This team was with Mal throughout his journey.  Emergency siren blaring, driving at full speed, they nevertheless took their turn and joined quite a queue to get through the motorway toll – so French.

He was overwhelmed with specialist care on his arrival, and indeed throughout his stay.  He had a blood clot blocking a main artery, and so they operated immediately, removed the clot, scaping clean the artery walls and permanently enlarging the artery with a stent.  He was conscious throughout and watched with interest as they manoeuvred a tube inside his arm from his wrist to his chest.  The various sensations he experienced – hot, cold, discomfort, were never painful, he said.

Later, Francis and I got to see him in his rather luxurious quarters with en-suite bathroom (Room 07, in fact): he was wired up to all kinds of equipment, his body an artwork of electrodes and patches, but looking much more like his normal self. He remained like this, his body mechanisms monitored and tested every second of the day and night, until the moment he left on Thursday morning.  He wasn’t allowed to leave until he’d read two booklets and passed a test on whether he’d understood the contents.  All in French, of course.  Do you know the English for ‘infarctus du myocarde’?   No, thought not – put your hand down now Kalba.

The just-vacated hospital bed

So….it’s been a bit of an unlooked for insight into French health care.  It confirmed all the positive things we’d heard, apart from one thing.  The food was, how to put it gently, somewhat mediocre.  But he’s happy to return in September, to go through it all again with Artery Number Two.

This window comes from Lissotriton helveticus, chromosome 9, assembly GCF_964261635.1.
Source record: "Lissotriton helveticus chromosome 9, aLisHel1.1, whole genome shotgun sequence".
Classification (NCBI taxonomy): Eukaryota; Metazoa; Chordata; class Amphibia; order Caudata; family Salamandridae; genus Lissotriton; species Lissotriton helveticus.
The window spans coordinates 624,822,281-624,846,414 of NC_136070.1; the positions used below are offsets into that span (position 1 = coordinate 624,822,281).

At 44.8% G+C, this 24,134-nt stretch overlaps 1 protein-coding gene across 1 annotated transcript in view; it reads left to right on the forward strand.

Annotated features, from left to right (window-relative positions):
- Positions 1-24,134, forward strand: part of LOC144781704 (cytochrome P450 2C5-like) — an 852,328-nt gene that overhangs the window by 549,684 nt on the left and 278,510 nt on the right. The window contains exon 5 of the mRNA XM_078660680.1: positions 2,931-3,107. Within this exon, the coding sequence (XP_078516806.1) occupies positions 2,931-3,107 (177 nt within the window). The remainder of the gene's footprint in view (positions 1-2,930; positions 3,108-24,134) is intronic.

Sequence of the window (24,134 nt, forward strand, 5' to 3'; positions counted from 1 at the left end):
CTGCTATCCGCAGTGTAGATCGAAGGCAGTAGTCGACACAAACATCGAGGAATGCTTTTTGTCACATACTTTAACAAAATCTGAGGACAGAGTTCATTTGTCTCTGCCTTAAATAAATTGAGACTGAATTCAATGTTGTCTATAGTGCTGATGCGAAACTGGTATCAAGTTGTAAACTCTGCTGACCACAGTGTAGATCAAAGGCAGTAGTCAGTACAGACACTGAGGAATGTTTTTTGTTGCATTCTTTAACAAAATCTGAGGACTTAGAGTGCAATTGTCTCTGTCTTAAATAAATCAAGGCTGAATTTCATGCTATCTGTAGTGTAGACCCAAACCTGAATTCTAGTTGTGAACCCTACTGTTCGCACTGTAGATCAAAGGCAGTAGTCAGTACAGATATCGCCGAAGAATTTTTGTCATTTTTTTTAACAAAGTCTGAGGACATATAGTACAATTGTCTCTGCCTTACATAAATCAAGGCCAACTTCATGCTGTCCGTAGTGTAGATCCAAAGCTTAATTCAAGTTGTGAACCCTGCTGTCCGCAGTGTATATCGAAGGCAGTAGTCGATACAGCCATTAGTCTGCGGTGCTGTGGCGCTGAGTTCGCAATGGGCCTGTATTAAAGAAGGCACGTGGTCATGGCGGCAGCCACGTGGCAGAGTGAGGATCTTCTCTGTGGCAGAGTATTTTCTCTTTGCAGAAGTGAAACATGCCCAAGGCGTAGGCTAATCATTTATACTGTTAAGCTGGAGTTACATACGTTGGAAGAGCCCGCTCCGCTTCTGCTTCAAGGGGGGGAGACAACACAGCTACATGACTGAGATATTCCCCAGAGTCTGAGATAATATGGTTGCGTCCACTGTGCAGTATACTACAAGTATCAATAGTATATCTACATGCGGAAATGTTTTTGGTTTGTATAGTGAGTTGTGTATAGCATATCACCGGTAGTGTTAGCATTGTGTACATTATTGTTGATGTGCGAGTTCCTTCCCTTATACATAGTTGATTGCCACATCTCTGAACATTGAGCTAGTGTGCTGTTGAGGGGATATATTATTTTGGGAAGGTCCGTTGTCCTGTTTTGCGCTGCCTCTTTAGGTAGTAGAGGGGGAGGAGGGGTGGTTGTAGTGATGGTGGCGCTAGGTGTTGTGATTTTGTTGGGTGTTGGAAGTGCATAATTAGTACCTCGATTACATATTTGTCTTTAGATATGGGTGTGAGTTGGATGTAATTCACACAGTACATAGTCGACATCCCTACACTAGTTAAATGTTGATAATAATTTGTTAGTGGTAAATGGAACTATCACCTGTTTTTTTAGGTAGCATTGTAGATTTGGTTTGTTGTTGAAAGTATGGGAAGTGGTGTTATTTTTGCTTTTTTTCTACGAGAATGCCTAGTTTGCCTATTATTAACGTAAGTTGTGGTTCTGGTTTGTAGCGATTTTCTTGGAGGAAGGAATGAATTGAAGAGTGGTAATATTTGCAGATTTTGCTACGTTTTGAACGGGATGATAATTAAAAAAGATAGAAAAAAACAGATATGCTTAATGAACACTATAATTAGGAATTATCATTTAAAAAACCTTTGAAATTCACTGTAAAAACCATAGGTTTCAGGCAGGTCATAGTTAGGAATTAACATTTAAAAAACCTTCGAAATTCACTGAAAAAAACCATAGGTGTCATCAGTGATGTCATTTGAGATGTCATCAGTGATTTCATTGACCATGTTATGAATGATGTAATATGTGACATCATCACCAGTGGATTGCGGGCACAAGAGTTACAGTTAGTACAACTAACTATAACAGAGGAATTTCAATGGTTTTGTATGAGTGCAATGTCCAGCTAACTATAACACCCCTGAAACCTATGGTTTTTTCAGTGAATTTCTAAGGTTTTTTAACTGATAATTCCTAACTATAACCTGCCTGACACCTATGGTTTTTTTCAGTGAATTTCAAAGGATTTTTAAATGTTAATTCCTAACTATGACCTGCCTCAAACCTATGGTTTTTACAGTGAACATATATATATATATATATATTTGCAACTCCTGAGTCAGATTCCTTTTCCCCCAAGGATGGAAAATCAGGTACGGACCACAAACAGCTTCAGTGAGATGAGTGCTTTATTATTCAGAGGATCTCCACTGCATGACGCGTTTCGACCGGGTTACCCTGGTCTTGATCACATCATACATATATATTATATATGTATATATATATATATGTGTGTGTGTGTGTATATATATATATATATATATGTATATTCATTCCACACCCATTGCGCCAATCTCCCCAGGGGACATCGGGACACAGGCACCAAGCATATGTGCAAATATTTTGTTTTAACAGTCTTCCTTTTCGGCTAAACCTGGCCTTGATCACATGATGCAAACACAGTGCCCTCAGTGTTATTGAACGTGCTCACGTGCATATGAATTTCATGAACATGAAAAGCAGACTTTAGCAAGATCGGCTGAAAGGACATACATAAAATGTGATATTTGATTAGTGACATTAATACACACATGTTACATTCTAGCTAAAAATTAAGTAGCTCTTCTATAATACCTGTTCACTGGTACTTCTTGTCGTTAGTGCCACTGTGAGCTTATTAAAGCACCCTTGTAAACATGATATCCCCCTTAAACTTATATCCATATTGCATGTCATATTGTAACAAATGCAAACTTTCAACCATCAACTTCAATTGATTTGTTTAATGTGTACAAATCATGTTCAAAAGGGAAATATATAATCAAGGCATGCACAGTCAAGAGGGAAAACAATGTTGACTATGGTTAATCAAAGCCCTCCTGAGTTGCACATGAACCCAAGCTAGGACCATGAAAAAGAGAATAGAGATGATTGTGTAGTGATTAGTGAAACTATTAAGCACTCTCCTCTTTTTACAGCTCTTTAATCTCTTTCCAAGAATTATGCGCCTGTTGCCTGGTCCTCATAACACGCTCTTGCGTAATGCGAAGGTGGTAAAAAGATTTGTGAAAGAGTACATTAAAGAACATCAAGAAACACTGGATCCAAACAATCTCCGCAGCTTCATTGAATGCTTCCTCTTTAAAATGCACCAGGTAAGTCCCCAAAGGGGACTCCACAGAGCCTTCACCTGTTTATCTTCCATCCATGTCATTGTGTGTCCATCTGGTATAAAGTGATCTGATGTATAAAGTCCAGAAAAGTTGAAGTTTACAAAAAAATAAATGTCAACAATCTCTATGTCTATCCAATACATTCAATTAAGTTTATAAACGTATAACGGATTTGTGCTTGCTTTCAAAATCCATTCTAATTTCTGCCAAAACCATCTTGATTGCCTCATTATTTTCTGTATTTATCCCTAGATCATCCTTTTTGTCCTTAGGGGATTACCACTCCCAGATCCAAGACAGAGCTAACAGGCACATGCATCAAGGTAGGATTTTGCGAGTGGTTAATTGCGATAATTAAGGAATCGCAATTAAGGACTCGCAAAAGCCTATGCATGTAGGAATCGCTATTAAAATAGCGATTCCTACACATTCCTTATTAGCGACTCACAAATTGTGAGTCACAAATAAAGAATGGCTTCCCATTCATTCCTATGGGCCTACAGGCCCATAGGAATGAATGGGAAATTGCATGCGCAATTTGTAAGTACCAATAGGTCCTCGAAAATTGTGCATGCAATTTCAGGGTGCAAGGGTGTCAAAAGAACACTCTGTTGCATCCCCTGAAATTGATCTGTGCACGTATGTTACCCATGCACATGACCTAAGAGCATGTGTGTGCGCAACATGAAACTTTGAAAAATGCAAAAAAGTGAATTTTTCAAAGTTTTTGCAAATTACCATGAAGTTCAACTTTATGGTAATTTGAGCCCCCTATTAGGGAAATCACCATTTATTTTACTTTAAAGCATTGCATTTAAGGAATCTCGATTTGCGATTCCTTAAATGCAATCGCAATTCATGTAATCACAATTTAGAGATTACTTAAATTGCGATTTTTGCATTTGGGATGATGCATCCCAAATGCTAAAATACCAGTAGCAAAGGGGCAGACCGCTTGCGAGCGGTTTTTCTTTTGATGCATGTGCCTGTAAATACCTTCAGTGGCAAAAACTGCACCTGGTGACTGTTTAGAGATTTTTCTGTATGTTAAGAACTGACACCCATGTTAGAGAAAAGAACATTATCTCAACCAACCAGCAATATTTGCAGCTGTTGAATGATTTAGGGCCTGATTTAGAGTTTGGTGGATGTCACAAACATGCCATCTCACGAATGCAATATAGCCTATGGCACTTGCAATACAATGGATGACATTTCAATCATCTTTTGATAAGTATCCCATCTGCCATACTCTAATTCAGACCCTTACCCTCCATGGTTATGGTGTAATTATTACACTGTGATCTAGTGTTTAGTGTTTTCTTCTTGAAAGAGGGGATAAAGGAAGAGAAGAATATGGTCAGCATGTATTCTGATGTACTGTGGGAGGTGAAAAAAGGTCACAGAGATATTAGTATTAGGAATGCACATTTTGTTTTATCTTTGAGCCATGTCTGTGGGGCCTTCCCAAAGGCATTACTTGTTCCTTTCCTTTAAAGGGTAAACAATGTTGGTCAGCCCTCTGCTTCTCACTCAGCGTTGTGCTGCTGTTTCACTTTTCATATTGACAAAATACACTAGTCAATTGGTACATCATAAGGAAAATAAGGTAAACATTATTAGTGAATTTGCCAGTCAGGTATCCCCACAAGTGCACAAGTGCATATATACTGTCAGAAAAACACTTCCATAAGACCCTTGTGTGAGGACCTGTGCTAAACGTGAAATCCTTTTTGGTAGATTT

Christmas Hooch

Young walnuts on the tree

Léonce has a walnut tree outside her house.  On the 24th June, she picked just 40 baby walnuts.

Why 24th June?  Well, it’s traditionally Midsummer Day, celebrated here by huge pagan bonfires, but named for John the Baptist whose birthday it’s said to be (le Feu de la St. Jean).  On this day, summer fruits are at their most perfect, and just asking to be picked.  So they say.

And why pick the nuts when they’re still green, the fruit within unformed? It’s to make a Christmas treat – vin de noix.  This year, Léonce asked me to come and be part of her select manufacturing team of two.

Spices at the ready

When I arrived at her house, with my demijohn (or bonbonne), red wine and eau de vie, her kitchen table was already crowded with all the other ingredients we needed:

Brown sugar cubes – Oranges – Star Anise – Vanilla – Cinnamon sticks

Cloves – Nutmeg – Peppercorns.

They don't look much like walnuts, do they?

I got the job of cutting the walnuts into four.  You need rubber gloves for this.  Without them, your fingers would be stained a vivid orangey yellow, like those of a lifelong heavy smoker.

These are the hands that cut the nuts.....

Meanwhile, Léonce sliced oranges, measured and crushed spices, and opened bottles of wine – we needed 4 litres each, and one litre of eau de vie.

Finally we were ready.  We pushed the walnut segments into our large jars, followed by chunks of orange, the sugar cubes, and then the spices.  All those bottles of wine, all that eau de vie glugged down to mix with everything else, and then all we had to do was cork our bonbonnes, and lug them to a dark cool storage room.